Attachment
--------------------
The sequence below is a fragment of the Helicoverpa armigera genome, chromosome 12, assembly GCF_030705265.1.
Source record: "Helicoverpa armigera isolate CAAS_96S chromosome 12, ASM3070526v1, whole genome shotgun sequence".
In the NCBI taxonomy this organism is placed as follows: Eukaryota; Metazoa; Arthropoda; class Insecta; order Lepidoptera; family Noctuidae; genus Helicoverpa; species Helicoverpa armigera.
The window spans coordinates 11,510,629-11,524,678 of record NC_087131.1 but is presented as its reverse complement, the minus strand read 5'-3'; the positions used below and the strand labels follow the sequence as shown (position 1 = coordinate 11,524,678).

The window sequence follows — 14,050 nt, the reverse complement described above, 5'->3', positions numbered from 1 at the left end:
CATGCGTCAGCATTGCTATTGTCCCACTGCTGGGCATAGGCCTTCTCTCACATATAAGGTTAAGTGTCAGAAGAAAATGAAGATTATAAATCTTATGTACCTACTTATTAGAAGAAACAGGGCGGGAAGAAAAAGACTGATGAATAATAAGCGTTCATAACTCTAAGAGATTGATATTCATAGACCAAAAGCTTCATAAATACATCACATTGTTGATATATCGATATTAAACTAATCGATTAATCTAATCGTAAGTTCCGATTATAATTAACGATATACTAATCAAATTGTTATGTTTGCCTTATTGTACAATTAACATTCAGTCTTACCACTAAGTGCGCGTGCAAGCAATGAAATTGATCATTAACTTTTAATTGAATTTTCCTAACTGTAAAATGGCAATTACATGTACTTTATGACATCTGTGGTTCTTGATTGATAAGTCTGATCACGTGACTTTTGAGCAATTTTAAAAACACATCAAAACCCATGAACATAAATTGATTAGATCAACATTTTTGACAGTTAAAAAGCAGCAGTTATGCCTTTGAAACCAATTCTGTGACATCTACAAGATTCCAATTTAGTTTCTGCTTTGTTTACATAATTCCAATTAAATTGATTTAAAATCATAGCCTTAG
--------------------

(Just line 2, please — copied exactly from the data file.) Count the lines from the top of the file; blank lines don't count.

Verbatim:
Source record: "Helicoverpa armigera isolate CAAS_96S chromosome 12, ASM3070526v1, whole genome shotgun sequence".